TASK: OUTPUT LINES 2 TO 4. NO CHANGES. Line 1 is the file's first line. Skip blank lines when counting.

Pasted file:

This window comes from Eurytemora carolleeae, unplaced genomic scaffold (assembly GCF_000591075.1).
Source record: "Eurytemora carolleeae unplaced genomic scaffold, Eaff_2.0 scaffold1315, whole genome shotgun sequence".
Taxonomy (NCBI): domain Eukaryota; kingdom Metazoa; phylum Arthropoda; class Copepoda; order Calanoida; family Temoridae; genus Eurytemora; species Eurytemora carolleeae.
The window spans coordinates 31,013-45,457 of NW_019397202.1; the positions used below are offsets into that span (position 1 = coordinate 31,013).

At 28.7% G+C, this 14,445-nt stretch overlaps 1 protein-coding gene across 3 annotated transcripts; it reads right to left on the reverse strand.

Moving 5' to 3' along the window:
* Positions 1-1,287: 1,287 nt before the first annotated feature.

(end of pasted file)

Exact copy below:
Source record: "Eurytemora carolleeae unplaced genomic scaffold, Eaff_2.0 scaffold1315, whole genome shotgun sequence".
Taxonomy (NCBI): domain Eukaryota; kingdom Metazoa; phylum Arthropoda; class Copepoda; order Calanoida; family Temoridae; genus Eurytemora; species Eurytemora carolleeae.
The window spans coordinates 31,013-45,457 of NW_019397202.1; the positions used below are offsets into that span (position 1 = coordinate 31,013).